Description: Liapunov's Twelve Transcendental Etudes, although derivative in nature, have significant musical and technical value, and are sometimes strengthened by the inspiration of other composers' works. Neither highly creative nor original, LIaounov drew on forms and techniques supplied by the great pianist-composers of Western Europe, such as Schwann, Chopin, and Liszt. Not to be overlooked is the influence of his teacher and friend, Balakirev.
Date: August 1967
Creator: Smith, Ellan Louise
Partner: UNT Libraries

Piano Music Inspired by the Visual Arts from 1870 to 1970

Description: The purpose has been to prove that there are connections between the visual arts (including architecture) and music. In the development of the argument it is shown that common themes exist in the arts, such as style, form, balance, line, color, and texture. Examples of piano music are offered from the last 100 years that show, to a greater or lesser extent, the influence of art. In some cases this is simply a matter of titles, whereas in other instances, such as Mussorgsky's Pictures at an Exhibition, the influence goes deeper. In the final chapter the proposition is presented that the composer himself sometimes acts as a painter, portraying concrete images directly in music. Examples are offered of piano pieces depicting people, animals, places, objects or activities.
Date: May 1974
Creator: Hall, Donna Marie
Partner: UNT Libraries

The Elements of Jazz Harmony and Analysis

Description: This study develops a method for analyzing jazz piano music, primarily focusing on the era 1935-1950. The method is based on axiomatic concepts of jazz harmony, such as the circle of fifths and root position harmonies. 7-10 motion between root and chordal seventh seems to be the driving force in jazz motion. The concept of tritone substitution leads to the idea of a harmonic level, i.e., a harmony's distance from the tonic. With this method in hand, various works of music are analyzed, illustrating that all harmonic motion can be labelled into one of three categories. The ultimate goal of this analytic method is to illustrate the fundamental harmonic line which serves as the harmonic framework from which the jazz composer builds.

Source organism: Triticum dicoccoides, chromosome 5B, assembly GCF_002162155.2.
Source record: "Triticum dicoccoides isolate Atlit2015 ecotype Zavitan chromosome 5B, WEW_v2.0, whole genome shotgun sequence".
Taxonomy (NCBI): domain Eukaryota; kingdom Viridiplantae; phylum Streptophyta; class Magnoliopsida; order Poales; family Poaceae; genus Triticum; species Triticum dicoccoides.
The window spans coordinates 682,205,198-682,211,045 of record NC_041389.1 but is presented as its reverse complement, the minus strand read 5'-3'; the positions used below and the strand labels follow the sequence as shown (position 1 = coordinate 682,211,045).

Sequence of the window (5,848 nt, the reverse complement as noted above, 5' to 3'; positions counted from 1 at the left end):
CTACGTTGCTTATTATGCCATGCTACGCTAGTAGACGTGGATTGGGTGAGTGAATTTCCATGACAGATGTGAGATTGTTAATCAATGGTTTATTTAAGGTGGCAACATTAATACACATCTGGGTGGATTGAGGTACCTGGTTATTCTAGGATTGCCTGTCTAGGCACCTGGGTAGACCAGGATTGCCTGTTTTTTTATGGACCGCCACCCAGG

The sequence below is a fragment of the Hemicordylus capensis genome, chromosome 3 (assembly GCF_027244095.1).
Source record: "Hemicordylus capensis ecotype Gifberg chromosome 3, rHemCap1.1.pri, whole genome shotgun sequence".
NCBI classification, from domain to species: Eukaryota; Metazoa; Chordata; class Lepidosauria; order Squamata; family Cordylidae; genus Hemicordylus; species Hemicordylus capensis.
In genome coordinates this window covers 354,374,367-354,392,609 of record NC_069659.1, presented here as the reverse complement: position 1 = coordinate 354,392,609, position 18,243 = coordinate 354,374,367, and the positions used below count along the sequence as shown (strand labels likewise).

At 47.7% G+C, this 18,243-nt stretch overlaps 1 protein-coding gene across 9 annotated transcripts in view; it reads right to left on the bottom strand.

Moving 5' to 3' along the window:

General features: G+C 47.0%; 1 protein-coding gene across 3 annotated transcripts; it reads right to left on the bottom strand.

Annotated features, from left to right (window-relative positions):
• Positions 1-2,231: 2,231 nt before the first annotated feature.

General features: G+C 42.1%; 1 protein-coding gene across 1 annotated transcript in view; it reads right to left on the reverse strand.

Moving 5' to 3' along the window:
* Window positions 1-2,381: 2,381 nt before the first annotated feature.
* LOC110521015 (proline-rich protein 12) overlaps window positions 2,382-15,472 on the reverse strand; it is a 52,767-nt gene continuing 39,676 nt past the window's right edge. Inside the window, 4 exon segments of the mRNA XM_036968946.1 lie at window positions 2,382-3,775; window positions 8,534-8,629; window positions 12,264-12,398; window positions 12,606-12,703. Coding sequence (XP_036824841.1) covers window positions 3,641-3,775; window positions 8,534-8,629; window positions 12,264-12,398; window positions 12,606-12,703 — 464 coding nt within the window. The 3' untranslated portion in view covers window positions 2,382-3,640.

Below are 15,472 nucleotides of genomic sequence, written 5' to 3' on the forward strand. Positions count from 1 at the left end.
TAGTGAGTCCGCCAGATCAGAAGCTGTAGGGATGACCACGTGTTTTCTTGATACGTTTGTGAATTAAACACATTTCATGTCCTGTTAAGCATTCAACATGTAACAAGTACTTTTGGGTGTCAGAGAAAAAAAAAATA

Date: August 1986
Creator: Mahoney, J. Jeffrey
Partner: UNT Libraries

Preludes, Opp, 15, 35, and 74 of Alexander Scriabin

Description: The five Preludes, Op. 15 were composed in the year 1897 while Scriabin was occupied in concert tours with his friend and publisher, Beliaef. This year brought no less than forty-seven short preludes written at various times and collected in five sets: Opp. 11, 13, 15, 16, and 17. These preludes, though clever and original in melody, show the great influence of Chopin on Scriabin.
Date: January 1961
Creator: Buckingham, Wilna Faye
Partner: UNT Libraries

Schubert's Grand Sonata in B Flat

Description: The arrangement of movements in the Grand Sonata in B flat follows traditional classical lines, as is true of almost all the Schubert sonatas. A complete structural analysis of the work reveals some modifications in the architecture of individual movements; this is especially evident in the first movement. The departures from usual treatment of first movement sonata form may be classified as follows: 1. Developmental procedures begin in the exposition. 2. The second subject begins in a distantly related key. 3. The development section stresses melodic treatment rather than contrapuntal technique. The second movement is in ternary form and exhibits little irregularity in structure. The movement is an excellent example of the employment of an accompaniment figure as a unifying element.
Date: August 1960
Creator: Eason, George, 1925-
Partner: UNT Libraries

An Analysis of Maurice Ravel's Technique of Orchestration

Description: It is interesting to note that several of Ravel's compositions for the piano were successful only after he had orchestrated them. Ravel, a pianist, had a natural gift for orchestration, and when writing for the piano he seems to have projected his thoughts to the orchestra; thus some of his works are more successful' for the orchestra than for the piano. Since he orchestrated several of his own piano compositions, these present an excellent opportunity for a study of his orchestrations.
Date: August 1958
Creator: Allman, Murray Augustus
Partner: UNT Libraries